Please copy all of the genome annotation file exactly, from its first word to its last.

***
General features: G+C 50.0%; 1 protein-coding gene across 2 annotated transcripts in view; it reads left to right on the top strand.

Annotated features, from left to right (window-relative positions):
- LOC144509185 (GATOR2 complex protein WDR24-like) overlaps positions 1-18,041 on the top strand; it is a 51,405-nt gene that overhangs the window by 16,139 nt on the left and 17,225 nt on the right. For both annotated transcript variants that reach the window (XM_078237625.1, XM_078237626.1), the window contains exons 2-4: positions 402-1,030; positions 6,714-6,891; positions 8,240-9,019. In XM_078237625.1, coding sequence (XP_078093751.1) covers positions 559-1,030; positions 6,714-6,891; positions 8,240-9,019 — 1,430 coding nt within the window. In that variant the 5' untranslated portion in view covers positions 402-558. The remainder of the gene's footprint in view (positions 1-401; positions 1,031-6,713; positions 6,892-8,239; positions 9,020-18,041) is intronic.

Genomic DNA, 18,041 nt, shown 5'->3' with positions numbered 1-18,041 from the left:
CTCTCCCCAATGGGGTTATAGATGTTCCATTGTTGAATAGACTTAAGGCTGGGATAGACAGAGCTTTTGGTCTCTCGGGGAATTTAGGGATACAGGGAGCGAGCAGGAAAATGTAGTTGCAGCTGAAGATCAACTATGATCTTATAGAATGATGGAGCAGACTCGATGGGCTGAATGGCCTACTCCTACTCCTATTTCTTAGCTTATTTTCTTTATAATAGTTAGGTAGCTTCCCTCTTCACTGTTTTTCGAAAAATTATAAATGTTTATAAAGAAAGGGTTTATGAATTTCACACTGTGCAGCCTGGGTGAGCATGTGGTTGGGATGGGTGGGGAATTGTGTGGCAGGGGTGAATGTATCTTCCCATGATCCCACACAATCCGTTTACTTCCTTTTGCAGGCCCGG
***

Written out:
General features: G+C 50.0%; 1 protein-coding gene across 2 annotated transcripts in view; it reads left to right on the top strand.

Annotated features, from left to right (window-relative positions):
- LOC144509185 (GATOR2 complex protein WDR24-like) overlaps positions 1-18,041 on the top strand; it is a 51,405-nt gene that overhangs the window by 16,139 nt on the left and 17,225 nt on the right. For both annotated transcript variants that reach the window (XM_078237625.1, XM_078237626.1), the window contains exons 2-4: positions 402-1,030; positions 6,714-6,891; positions 8,240-9,019. In XM_078237625.1, coding sequence (XP_078093751.1) covers positions 559-1,030; positions 6,714-6,891; positions 8,240-9,019 — 1,430 coding nt within the window. In that variant the 5' untranslated portion in view covers positions 402-558. The remainder of the gene's footprint in view (positions 1-401; positions 1,031-6,713; positions 6,892-8,239; positions 9,020-18,041) is intronic.

Genomic DNA, 18,041 nt, shown 5'->3' with positions numbered 1-18,041 from the left:
CTCTCCCCAATGGGGTTATAGATGTTCCATTGTTGAATAGACTTAAGGCTGGGATAGACAGAGCTTTTGGTCTCTCGGGGAATTTAGGGATACAGGGAGCGAGCAGGAAAATGTAGTTGCAGCTGAAGATCAACTATGATCTTATAGAATGATGGAGCAGACTCGATGGGCTGAATGGCCTACTCCTACTCCTATTTCTTAGCTTATTTTCTTTATAATAGTTAGGTAGCTTCCCTCTTCACTGTTTTTCGAAAAATTATAAATGTTTATAAAGAAAGGGTTTATGAATTTCACACTGTGCAGCCTGGGTGAGCATGTGGTTGGGATGGGTGGGGAATTGTGTGGCAGGGGTGAATGTATCTTCCCATGATCCCACACAATCCGTTTACTTCCTTTTGCAGGCCCGG